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Gap Creek ‘yes’ ADA Compliant ‘not right now’

The Claiborne Commission chose to fix a portion of Gap Creek Road rather than use funds that could have gone, among other things, to making county buildings ADA (Americans with Disabilities Act) compliant.
Claiborne county has been approved for a Local Government Support Grant in the amount of $746,261. The commissioners took a good bit of time on May 18 to wrangle the best use for this money.
The commission had two resolutions up for consideration. Resolution 2020-038, sponsored by commissioner Sherry McCreary Neal, spelled out plans to raise a section of Gap Creek Road and install two 18’ x 7’ concrete box culverts. The resolution also calls for the installation of two 60 inch pipes at the intersection of Gap Creek and Yellow Branch roads.
Resolution 2020-048, sponsored by commissioner Stacey Crawford, was null-and-voided by the body when the first resolution was adopted.
The voided resolution essentially requested the Tennessee Department of Finance and Administration to approve three projects that would use $746,221 in Local Government Support Grand funding.
If adopted, this resolution would have asked that the state allow $46,221 to be used in feeding projects under the COVID-19 response category. The document would have also requested approval to use $300,000 under the Public Safety category to renovate several county buildings to ADA standards.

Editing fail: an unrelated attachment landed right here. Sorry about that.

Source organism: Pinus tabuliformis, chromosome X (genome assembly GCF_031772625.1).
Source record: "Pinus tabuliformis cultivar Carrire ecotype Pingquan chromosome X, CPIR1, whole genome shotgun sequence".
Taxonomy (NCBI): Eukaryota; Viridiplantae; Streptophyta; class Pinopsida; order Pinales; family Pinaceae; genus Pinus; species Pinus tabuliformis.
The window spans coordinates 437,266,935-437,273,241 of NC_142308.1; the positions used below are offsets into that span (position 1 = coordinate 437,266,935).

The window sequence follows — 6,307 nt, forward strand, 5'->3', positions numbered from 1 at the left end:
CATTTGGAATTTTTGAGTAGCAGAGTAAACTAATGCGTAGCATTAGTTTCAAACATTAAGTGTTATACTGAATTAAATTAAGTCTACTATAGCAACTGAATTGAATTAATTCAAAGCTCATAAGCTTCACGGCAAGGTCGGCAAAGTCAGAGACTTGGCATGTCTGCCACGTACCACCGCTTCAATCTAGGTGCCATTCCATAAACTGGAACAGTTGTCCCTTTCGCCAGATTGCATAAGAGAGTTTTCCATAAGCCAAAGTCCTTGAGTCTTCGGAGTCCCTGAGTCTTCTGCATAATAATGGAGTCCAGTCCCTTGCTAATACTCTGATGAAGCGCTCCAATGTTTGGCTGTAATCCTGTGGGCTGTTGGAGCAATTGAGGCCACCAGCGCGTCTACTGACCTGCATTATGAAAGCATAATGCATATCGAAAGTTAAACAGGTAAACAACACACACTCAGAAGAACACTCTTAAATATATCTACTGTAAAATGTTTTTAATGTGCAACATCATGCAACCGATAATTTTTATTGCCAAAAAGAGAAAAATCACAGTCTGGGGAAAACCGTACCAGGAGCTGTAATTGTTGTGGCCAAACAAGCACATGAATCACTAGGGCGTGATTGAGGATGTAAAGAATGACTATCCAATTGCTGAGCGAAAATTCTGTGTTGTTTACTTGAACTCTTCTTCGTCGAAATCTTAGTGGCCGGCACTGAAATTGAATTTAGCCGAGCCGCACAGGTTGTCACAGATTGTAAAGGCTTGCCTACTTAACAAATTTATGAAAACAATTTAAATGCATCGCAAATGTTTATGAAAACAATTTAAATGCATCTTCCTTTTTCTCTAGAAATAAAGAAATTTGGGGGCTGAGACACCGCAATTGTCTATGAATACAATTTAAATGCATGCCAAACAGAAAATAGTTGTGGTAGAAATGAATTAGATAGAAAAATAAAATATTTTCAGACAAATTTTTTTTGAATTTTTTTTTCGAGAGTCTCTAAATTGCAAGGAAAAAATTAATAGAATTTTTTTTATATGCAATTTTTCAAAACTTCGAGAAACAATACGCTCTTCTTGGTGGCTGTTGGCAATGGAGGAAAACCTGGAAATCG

The document also addressed the major ongoing flooding problems along Gap Creek Road in the 7th district. Residents along that portion of the roadway have spent possibly decades battling the pooling of rainwater, leaving them stranded for days and weeks after every heavy rain.
The plan, if given permission to proceed, called for spending $400,000 to construct a double barrel concrete box culvert to replace the obsolete low water crossing – something that will now occur with the state funds provided under the adopted Resolution 038.
Commissioner McCreary Neal, who made the original motion, asked that the surplus funds in the amount of $26,261 be used for the COVID-19 Feeding Program. She specified that the Hunger Ministries be allowed to use the surplus money to distribute the food.
During discussion, county mayor Joe Brooks outlined the voided resolution. Brooks explained the urgency of the county becoming ADA compliant.
“If we don’t do those (projects) over a time period, which is five years, we won’t be eligible for grants. I’ve been saying this for the last two years. If we got that money here now, we could go ahead and knock that out and not have to budget for anything,” said Brooks.
Just prior to the vote, commission chairman Mike Campbell explained what the body was being asked to do.
“Since we have two resolutions, I want everyone to make sure they understand. If you pass the first one, the second is null-and-void. (If you vote for the first resolution), you already committed the money. I don’t want you to be confused what the results are,” said Campbell.
Resolution 2020-038 was adopted by a vote of 19 to 2. Those voting against the resolution were commissioners Anthony Rowe and Zachery Mullins.